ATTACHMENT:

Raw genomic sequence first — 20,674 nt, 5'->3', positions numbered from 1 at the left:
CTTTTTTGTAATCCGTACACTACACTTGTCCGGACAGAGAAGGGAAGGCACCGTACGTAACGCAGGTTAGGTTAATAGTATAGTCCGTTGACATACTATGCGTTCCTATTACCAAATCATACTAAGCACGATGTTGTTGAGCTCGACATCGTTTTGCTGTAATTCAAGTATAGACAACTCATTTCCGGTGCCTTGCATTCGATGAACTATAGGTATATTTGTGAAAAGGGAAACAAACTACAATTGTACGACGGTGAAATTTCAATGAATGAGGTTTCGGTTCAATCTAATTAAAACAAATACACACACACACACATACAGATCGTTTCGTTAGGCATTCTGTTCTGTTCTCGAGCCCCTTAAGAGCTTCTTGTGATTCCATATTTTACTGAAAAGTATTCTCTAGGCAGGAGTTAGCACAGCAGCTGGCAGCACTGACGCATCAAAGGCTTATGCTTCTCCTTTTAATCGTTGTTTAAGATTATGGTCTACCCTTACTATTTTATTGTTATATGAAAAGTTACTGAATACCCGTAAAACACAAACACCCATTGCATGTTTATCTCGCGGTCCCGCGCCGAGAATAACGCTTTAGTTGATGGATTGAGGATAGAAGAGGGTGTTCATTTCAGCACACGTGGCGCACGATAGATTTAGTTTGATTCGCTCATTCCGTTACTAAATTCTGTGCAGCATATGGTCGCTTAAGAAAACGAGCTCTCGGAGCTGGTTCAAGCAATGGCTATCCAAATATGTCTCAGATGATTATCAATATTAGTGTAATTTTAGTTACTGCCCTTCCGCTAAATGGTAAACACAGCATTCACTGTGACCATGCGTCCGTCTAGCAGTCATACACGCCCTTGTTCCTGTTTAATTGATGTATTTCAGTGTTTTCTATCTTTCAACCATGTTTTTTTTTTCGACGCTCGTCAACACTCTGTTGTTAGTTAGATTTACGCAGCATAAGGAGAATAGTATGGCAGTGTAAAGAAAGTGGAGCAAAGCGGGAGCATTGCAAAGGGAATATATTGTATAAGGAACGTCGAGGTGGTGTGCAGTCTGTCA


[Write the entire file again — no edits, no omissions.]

Raw genomic sequence first — 20,674 nt, 5'->3', positions numbered from 1 at the left:
CTTTTTTGTAATCCGTACACTACACTTGTCCGGACAGAGAAGGGAAGGCACCGTACGTAACGCAGGTTAGGTTAATAGTATAGTCCGTTGACATACTATGCGTTCCTATTACCAAATCATACTAAGCACGATGTTGTTGAGCTCGACATCGTTTTGCTGTAATTCAAGTATAGACAACTCATTTCCGGTGCCTTGCATTCGATGAACTATAGGTATATTTGTGAAAAGGGAAACAAACTACAATTGTACGACGGTGAAATTTCAATGAATGAGGTTTCGGTTCAATCTAATTAAAACAAATACACACACACACACATACAGATCGTTTCGTTAGGCATTCTGTTCTGTTCTCGAGCCCCTTAAGAGCTTCTTGTGATTCCATATTTTACTGAAAAGTATTCTCTAGGCAGGAGTTAGCACAGCAGCTGGCAGCACTGACGCATCAAAGGCTTATGCTTCTCCTTTTAATCGTTGTTTAAGATTATGGTCTACCCTTACTATTTTATTGTTATATGAAAAGTTACTGAATACCCGTAAAACACAAACACCCATTGCATGTTTATCTCGCGGTCCCGCGCCGAGAATAACGCTTTAGTTGATGGATTGAGGATAGAAGAGGGTGTTCATTTCAGCACACGTGGCGCACGATAGATTTAGTTTGATTCGCTCATTCCGTTACTAAATTCTGTGCAGCATATGGTCGCTTAAGAAAACGAGCTCTCGGAGCTGGTTCAAGCAATGGCTATCCAAATATGTCTCAGATGATTATCAATATTAGTGTAATTTTAGTTACTGCCCTTCCGCTAAATGGTAAACACAGCATTCACTGTGACCATGCGTCCGTCTAGCAGTCATACACGCCCTTGTTCCTGTTTAATTGATGTATTTCAGTGTTTTCTATCTTTCAACCATGTTTTTTTTTTCGACGCTCGTCAACACTCTGTTGTTAGTTAGATTTACGCAGCATAAGGAGAATAGTATGGCAGTGTAAAGAAAGTGGAGCAAAGCGGGAGCATTGCAAAGGGAATATATTGTATAAGGAACGTCGAGGTGGTGTGCAGTCTGTCA